In our previous post, we mapped out for you what the digital advertising ecosystem looks like, and showed you just how complex it is. However, it is worth taking a moment to explain exactly what a Demand-side Platform and a Supply-side Platform are.  


What is a Demand-Side Platform?

In simple terms, a DSP is a technology platform that enables advertisers to evaluate and bid for online media using the vendor-neutral RTB ecosystem.


Traditionally, digital ads were bought and sold by ad buyers, which was a costly and unreliable system. DSPs have helped to make the process cheaper and more efficient through automation i.e removing human interaction from the transaction part of the process. According to Jack Marshall, many advertisers would rather purchase ads using DSPs as it is a more cost efficient way to do so.

DSPs started out as a way to facilitate digital ad transactions, they now allow advertisers to buy, serve and track the success of their ads using only one tool. They also enable advertisers to optimise their campaigns more easily as a result. DSPs also have the upper hand in terms of reach as they centralise access to inventory from a multitude of supply-side platforms (SSPs), allowing them to reach more people - allowing advertisers to scale up their campaigns. DSPs also allow for more effective targeting, which can be done using demographic data (age, gender etc.), psychographic data (likes and interests) and behavioural data (e.g the car they drive, their bank or insurance provider).

When working with a DSP, you provide the advertisements, such as banner graphics, along with your desired target market or markets and your maximum budget. The platform then identifies advertising opportunities across multiple networks, finding the best prices for the most eyeballs in your target demographic, and purchases those advertising spaces on your behalf until your budget is exhausted.


And now for Supply-Side Platforms…

A supply-side platform (SSP) is a piece of software used by publishers to sell advertising in an automated way. A supply-side platform is essentially the publisher equivalent of a DSP.

While DSPs are used by advertisers on the buy-side to buy ad impressions from exchanges, as cheaply as possible, SSPs are used by publishers to maximise the prices of their impressions (an ad view.)  The publisher’s current problem is that programmatic buying is driving the value of their impressions down, this is where SSPs step in. SSPs allow publishers to connect to a huge range of potential buyers by connecting their inventory to multiple ad exchanges and DSPs, the idea being that publishers can maximise their inventory revenue. Publishers can also set price floors (the minimum price they want to be paid for an impression), and they can decide which advertisers can and cannot purchase inventory. In short, SSPs are giving publishers more control over their inventory.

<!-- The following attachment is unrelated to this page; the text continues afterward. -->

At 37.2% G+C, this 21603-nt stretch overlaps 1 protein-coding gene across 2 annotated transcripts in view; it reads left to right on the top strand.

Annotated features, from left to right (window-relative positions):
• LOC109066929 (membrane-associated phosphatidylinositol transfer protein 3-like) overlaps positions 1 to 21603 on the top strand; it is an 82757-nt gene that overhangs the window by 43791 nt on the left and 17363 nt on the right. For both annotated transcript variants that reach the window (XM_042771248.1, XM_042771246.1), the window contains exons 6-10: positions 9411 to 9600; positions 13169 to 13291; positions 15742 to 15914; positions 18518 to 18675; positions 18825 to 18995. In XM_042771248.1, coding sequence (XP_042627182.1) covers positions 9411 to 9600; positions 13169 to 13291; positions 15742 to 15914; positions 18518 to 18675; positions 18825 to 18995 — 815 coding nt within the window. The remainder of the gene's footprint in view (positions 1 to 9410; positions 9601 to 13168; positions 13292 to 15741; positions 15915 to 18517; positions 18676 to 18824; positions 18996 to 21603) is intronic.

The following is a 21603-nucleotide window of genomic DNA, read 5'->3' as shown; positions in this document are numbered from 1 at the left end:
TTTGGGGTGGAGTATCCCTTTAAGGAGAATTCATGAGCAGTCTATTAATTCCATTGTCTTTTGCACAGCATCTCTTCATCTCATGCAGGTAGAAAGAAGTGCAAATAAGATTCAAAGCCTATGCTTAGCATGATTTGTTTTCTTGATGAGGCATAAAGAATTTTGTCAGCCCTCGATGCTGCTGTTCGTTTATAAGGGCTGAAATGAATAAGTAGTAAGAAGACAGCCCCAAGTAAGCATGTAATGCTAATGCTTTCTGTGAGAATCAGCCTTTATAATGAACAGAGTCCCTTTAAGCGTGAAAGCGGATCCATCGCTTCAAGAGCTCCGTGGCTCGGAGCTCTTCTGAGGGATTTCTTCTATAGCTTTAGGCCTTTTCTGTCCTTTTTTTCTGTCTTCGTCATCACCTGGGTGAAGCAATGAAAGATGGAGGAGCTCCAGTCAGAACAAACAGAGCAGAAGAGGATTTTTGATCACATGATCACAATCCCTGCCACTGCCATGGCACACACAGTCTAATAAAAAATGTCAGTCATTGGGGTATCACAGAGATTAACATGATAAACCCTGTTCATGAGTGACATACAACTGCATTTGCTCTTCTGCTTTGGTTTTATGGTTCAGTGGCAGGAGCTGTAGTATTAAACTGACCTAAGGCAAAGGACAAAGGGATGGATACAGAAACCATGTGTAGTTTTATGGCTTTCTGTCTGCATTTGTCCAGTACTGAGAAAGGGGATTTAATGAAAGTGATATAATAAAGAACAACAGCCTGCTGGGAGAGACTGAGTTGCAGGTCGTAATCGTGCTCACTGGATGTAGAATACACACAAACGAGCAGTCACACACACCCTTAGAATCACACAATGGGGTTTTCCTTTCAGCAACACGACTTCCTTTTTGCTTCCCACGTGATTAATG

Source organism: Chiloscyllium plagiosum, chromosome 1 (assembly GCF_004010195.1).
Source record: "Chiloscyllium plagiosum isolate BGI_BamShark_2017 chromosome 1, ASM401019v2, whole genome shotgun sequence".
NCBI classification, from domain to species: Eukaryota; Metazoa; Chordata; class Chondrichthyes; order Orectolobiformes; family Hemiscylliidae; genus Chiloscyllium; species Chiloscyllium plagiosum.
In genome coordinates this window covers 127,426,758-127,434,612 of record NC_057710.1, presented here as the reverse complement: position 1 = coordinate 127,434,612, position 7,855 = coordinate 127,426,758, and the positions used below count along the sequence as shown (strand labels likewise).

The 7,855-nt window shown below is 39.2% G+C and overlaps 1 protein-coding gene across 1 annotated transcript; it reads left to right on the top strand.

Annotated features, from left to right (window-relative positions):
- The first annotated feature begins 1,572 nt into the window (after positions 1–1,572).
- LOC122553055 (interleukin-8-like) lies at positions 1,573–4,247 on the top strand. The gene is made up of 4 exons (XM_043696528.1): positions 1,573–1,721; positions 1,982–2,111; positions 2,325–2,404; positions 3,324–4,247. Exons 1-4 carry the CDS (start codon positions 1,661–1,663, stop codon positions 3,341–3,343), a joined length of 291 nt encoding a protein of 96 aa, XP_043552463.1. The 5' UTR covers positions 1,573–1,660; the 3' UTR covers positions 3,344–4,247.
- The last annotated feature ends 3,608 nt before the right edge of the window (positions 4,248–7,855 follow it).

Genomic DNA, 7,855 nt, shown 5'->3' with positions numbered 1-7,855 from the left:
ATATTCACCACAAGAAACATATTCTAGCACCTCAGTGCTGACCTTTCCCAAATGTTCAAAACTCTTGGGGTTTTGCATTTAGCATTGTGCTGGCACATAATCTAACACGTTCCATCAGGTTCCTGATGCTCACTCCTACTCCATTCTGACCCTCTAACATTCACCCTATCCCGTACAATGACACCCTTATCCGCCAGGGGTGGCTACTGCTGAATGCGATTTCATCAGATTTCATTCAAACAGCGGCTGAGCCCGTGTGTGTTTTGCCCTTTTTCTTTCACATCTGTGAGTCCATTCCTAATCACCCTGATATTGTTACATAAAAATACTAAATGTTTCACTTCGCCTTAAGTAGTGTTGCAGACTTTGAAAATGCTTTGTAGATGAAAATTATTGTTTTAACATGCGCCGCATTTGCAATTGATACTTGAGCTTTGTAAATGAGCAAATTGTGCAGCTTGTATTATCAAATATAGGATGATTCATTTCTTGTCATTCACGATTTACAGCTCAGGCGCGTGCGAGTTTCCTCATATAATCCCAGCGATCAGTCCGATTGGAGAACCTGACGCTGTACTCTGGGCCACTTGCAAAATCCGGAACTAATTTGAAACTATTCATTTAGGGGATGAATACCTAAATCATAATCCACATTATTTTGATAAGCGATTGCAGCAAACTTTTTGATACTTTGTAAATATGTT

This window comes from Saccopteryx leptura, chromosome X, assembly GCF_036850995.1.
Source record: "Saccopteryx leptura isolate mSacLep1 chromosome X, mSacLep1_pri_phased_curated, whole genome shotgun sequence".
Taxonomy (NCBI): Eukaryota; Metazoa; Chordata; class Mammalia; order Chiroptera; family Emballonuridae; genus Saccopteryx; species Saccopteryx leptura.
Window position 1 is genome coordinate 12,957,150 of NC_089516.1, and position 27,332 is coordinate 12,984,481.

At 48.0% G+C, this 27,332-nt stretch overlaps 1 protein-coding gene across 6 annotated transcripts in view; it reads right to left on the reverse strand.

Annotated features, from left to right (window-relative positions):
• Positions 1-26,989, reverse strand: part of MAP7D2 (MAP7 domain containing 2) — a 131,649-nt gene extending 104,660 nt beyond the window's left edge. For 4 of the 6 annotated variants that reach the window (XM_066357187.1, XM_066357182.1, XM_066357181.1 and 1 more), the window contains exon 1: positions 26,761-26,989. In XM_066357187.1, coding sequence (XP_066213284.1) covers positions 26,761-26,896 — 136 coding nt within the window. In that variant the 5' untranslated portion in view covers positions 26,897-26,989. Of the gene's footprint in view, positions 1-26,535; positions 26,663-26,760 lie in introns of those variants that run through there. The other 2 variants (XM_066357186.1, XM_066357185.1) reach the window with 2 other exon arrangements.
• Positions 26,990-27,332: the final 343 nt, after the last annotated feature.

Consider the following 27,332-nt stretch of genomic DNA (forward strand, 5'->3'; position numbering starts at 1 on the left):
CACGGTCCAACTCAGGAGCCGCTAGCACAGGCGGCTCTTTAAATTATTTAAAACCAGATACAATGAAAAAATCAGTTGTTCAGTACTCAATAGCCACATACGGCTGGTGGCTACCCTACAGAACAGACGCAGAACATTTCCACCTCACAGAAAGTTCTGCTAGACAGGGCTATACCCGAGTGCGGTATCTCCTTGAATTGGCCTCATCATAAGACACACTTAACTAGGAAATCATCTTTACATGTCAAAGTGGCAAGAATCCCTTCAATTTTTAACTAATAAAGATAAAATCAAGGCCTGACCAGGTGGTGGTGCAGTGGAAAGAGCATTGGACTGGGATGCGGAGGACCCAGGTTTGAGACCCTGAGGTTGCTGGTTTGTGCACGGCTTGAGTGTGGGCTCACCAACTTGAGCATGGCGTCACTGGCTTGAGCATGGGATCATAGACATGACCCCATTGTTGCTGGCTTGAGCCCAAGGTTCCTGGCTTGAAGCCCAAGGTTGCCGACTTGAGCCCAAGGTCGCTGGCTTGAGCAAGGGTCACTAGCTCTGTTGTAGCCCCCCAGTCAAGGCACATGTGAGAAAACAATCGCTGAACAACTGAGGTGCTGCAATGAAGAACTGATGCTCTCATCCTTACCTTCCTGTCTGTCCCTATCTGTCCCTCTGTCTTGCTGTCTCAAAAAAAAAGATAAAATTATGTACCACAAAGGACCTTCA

To illustrate the relationship between the buy and sell side, we have created this diagram for you.

In an ideal world, a DSP or an SSP would be a neutral player. However, in reality, this may not be the case.  After all, while a DSP/SSP may be independent, it could also be just one subsidiary of a much bigger company. Many of the big players, like Google and Yahoo!, also operate their own DSPs. (Google has DoubleClick Bid Manager; Yahoo! has BrightRoll.) In 2011, Google acquired the SSP Admeld, merging this with its DoubleClick Ad Exchange. Even Facebook is getting in on the act, as it is right now preparing to launch its own DSP in 2016.

This is a manifestation of the wider trend towards the creation of “walled gardens”. According to James Hercher at the Adexchanger, “when ad tech companies achieve massive scale, they tend to batten down the hatches”. Having said that, there has been a rise in a number of companies which are determined to break down the barriers of these “walled gardens”.  


Xaxis considers itself an “agnostic alternative to Facebook and Atlas and Google and DoubleClick”, alleging that “the bundling that’s going on is anti-competitive”. Denmark-based Adform is also seeking to be a “media-agnostic, independent partner” that will enable publishers to hold their own against the walled garden platforms of big players like Facebook and Google.


Here at The Media Trader, we greatly value our independence, which we believe allows our clients to trust that we are fully committed to delivering value to them. At the same time, we also have strong working partnerships with key players throughout the digital advertising ecosystem, such as MediaMath, a leading DSP. This means that we thrive in the AdTech industry and are not rediscovering the wheel every time.



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